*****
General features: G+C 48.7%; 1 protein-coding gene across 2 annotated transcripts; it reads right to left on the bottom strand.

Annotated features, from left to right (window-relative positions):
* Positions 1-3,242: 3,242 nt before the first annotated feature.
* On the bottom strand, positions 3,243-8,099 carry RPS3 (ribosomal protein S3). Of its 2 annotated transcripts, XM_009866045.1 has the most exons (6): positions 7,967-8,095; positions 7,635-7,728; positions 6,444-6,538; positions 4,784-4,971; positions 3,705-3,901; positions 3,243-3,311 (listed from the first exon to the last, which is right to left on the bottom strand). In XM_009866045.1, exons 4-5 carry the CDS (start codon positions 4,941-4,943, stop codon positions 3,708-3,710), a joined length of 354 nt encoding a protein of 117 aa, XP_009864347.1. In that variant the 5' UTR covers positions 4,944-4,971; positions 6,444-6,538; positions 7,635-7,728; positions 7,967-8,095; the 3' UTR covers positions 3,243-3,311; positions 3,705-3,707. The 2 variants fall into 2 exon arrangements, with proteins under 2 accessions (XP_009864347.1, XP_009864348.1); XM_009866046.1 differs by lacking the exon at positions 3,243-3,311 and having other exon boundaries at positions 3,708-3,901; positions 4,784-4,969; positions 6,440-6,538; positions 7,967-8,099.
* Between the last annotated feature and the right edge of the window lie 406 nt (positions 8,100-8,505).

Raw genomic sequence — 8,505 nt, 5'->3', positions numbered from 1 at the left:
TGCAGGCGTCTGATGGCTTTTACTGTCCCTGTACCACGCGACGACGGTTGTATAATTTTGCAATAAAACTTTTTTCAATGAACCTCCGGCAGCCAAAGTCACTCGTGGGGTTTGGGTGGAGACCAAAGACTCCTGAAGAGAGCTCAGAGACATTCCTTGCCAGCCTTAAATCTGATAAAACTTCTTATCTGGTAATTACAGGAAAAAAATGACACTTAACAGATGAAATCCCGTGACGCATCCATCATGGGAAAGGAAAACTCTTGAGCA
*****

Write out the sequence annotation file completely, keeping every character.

General features: G+C 48.7%; 1 protein-coding gene across 2 annotated transcripts; it reads right to left on the bottom strand.

Annotated features, from left to right (window-relative positions):
* Positions 1-3,242: 3,242 nt before the first annotated feature.
* On the bottom strand, positions 3,243-8,099 carry RPS3 (ribosomal protein S3). Of its 2 annotated transcripts, XM_009866045.1 has the most exons (6): positions 7,967-8,095; positions 7,635-7,728; positions 6,444-6,538; positions 4,784-4,971; positions 3,705-3,901; positions 3,243-3,311 (listed from the first exon to the last, which is right to left on the bottom strand). In XM_009866045.1, exons 4-5 carry the CDS (start codon positions 4,941-4,943, stop codon positions 3,708-3,710), a joined length of 354 nt encoding a protein of 117 aa, XP_009864347.1. In that variant the 5' UTR covers positions 4,944-4,971; positions 6,444-6,538; positions 7,635-7,728; positions 7,967-8,095; the 3' UTR covers positions 3,243-3,311; positions 3,705-3,707. The 2 variants fall into 2 exon arrangements, with proteins under 2 accessions (XP_009864347.1, XP_009864348.1); XM_009866046.1 differs by lacking the exon at positions 3,243-3,311 and having other exon boundaries at positions 3,708-3,901; positions 4,784-4,969; positions 6,440-6,538; positions 7,967-8,099.
* Between the last annotated feature and the right edge of the window lie 406 nt (positions 8,100-8,505).

Raw genomic sequence — 8,505 nt, 5'->3', positions numbered from 1 at the left:
TGCAGGCGTCTGATGGCTTTTACTGTCCCTGTACCACGCGACGACGGTTGTATAATTTTGCAATAAAACTTTTTTCAATGAACCTCCGGCAGCCAAAGTCACTCGTGGGGTTTGGGTGGAGACCAAAGACTCCTGAAGAGAGCTCAGAGACATTCCTTGCCAGCCTTAAATCTGATAAAACTTCTTATCTGGTAATTACAGGAAAAAAATGACACTTAACAGATGAAATCCCGTGACGCATCCATCATGGGAAAGGAAAACTCTTGAGCA